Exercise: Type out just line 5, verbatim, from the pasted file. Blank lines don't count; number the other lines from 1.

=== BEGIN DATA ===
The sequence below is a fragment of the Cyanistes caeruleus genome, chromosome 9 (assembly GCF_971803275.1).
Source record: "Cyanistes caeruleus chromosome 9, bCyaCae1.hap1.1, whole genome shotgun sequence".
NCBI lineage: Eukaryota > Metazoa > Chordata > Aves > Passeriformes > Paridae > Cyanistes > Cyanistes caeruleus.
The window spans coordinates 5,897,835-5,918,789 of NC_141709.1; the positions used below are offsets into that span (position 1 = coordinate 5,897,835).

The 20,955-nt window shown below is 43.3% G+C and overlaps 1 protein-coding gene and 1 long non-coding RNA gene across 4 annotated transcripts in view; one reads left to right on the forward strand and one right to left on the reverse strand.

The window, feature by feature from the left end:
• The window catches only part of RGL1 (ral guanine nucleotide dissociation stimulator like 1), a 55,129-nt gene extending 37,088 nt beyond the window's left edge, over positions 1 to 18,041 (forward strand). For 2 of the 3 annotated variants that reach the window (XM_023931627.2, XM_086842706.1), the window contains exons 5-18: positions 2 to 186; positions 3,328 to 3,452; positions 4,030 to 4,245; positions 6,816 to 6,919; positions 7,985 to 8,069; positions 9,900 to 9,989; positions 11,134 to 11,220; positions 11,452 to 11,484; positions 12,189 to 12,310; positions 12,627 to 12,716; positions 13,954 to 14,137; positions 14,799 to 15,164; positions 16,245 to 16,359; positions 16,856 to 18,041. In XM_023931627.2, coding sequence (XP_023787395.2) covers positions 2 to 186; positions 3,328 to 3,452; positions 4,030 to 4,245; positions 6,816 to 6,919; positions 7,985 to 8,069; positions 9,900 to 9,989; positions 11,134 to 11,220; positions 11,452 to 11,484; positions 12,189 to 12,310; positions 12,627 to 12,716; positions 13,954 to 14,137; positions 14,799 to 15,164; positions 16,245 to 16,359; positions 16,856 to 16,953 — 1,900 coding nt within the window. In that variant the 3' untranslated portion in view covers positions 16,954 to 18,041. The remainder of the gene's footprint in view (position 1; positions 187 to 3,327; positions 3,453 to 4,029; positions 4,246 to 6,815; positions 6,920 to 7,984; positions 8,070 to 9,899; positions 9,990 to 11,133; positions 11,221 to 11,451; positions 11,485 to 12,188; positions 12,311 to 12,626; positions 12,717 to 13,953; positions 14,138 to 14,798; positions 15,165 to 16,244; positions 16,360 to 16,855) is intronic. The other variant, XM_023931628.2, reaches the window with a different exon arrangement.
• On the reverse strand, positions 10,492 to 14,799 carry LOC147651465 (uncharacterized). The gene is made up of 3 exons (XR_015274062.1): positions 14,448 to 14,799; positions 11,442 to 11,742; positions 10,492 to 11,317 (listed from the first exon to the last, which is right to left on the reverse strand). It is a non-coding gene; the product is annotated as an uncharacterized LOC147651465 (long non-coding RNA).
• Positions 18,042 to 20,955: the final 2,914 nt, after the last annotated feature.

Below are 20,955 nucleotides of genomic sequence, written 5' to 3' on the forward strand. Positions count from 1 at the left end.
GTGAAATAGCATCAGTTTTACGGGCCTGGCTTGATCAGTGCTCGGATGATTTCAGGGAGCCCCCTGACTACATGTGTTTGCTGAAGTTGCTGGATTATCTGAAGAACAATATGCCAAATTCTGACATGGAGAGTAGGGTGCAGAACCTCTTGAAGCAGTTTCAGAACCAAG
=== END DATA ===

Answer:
The 20,955-nt window shown below is 43.3% G+C and overlaps 1 protein-coding gene and 1 long non-coding RNA gene across 4 annotated transcripts in view; one reads left to right on the forward strand and one right to left on the reverse strand.